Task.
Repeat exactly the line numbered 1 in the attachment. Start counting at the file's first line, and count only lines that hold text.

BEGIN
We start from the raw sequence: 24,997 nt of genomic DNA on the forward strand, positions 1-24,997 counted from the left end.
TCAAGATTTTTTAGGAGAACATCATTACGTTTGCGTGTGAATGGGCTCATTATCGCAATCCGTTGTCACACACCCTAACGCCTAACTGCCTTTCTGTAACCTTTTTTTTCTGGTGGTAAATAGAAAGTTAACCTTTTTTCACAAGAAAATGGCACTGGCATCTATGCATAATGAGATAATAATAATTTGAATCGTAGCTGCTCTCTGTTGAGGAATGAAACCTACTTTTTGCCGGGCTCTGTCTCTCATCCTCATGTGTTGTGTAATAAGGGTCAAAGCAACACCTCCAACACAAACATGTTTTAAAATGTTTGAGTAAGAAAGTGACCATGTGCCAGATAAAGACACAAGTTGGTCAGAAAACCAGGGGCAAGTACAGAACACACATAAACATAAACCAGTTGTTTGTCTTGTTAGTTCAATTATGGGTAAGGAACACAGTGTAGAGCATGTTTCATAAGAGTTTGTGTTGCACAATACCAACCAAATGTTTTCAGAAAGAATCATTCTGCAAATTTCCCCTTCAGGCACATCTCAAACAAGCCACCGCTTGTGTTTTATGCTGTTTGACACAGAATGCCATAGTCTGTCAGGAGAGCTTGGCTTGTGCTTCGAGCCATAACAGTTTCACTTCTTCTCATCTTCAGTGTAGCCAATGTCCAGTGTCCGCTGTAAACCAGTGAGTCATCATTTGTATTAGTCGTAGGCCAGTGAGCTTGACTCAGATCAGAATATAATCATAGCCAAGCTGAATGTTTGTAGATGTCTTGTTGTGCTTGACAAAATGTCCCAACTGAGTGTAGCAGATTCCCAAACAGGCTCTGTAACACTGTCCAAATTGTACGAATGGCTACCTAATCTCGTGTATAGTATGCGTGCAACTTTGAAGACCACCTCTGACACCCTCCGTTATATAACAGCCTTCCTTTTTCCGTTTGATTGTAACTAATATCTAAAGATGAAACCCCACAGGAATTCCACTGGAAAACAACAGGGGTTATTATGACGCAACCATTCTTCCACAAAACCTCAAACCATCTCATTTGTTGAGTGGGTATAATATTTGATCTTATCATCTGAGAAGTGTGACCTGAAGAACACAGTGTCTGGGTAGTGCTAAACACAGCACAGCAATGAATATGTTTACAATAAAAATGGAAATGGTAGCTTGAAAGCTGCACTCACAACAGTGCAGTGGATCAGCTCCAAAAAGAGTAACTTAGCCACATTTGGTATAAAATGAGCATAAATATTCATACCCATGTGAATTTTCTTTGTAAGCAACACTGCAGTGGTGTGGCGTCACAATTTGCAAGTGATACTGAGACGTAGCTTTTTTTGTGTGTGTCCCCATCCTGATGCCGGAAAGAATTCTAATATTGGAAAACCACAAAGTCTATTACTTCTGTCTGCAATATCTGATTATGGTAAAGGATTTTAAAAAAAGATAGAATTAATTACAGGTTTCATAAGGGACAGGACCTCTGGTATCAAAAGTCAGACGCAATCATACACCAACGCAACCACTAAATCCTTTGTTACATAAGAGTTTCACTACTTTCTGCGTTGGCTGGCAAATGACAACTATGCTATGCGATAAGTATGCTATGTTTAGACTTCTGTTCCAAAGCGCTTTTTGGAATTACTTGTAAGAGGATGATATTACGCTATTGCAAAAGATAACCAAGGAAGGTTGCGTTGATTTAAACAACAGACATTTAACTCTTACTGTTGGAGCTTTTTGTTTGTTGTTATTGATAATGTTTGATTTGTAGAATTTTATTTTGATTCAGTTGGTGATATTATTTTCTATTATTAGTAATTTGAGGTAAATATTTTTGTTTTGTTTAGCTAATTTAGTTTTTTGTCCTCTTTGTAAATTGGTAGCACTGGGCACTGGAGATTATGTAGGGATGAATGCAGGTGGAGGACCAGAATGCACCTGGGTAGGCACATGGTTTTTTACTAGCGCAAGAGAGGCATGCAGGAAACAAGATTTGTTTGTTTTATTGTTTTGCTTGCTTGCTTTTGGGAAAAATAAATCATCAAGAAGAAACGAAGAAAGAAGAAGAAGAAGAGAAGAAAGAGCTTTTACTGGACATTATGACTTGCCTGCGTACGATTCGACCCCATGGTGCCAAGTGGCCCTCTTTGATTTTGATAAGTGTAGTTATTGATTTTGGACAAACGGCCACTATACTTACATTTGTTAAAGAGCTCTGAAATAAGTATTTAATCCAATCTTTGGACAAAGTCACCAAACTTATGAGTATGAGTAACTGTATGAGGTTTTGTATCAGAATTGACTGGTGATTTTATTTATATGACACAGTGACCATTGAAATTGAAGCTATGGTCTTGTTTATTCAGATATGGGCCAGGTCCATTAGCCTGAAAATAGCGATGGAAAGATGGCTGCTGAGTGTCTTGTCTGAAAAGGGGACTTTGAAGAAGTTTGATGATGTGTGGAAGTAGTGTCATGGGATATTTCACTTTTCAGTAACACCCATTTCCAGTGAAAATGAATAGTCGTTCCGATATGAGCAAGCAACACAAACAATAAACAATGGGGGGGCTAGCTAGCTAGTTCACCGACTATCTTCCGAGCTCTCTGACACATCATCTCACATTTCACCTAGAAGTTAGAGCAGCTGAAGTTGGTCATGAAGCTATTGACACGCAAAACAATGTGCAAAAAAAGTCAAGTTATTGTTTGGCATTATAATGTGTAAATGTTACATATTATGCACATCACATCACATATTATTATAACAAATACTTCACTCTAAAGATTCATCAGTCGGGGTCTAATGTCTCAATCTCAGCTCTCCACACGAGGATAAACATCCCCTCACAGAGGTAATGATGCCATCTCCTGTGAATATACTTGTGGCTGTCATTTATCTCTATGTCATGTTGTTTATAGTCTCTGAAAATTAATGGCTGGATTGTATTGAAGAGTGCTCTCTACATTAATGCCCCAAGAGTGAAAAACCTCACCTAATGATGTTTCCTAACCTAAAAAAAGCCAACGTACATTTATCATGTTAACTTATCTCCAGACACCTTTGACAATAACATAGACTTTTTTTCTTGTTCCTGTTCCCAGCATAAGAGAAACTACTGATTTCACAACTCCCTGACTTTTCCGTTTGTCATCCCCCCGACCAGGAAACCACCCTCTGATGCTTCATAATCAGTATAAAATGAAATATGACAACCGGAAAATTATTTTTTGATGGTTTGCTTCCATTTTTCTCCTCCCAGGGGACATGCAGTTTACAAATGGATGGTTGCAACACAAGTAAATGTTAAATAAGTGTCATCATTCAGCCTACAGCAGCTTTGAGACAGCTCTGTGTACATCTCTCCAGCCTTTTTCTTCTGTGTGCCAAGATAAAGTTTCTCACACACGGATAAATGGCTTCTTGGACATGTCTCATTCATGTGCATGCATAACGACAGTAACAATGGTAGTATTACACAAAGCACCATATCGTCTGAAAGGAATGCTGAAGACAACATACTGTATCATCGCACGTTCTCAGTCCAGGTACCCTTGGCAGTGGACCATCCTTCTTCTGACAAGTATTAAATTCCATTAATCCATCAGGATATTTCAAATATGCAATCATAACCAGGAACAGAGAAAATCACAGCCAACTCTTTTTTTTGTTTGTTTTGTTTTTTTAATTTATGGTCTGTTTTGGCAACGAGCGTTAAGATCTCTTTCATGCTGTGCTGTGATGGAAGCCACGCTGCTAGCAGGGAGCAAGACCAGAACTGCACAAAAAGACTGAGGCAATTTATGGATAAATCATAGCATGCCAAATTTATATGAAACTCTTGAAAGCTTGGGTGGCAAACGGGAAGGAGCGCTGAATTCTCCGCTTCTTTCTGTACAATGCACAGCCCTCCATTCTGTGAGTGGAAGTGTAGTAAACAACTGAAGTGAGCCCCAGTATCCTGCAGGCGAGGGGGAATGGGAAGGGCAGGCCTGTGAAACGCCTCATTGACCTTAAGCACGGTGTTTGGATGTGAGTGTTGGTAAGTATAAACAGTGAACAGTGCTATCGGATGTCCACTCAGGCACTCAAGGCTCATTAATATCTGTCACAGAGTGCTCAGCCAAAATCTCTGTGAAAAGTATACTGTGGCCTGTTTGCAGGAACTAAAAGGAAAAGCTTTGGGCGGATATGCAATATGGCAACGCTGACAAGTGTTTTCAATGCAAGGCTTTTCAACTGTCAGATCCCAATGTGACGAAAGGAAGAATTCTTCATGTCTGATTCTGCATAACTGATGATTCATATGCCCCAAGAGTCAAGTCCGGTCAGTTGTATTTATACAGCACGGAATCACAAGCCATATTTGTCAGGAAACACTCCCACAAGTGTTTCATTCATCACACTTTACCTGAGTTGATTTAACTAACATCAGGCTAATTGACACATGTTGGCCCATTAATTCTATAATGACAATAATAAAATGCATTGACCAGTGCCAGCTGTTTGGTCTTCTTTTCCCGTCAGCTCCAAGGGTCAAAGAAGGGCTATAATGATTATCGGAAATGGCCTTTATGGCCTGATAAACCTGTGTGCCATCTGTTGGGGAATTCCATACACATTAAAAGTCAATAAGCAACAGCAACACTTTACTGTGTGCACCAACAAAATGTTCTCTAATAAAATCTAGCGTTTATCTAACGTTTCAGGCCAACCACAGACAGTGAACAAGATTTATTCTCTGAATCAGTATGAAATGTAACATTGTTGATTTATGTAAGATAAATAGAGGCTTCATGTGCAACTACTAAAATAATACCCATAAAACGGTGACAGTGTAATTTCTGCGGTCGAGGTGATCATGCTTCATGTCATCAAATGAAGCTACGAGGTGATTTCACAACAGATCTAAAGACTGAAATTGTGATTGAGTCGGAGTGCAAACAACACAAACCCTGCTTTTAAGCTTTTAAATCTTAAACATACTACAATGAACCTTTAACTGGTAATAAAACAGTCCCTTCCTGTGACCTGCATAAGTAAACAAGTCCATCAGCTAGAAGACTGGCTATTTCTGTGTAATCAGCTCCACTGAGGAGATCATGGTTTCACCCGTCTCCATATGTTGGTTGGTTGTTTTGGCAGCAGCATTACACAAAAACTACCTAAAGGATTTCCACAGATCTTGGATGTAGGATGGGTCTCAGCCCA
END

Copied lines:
We start from the raw sequence: 24,997 nt of genomic DNA on the forward strand, positions 1-24,997 counted from the left end.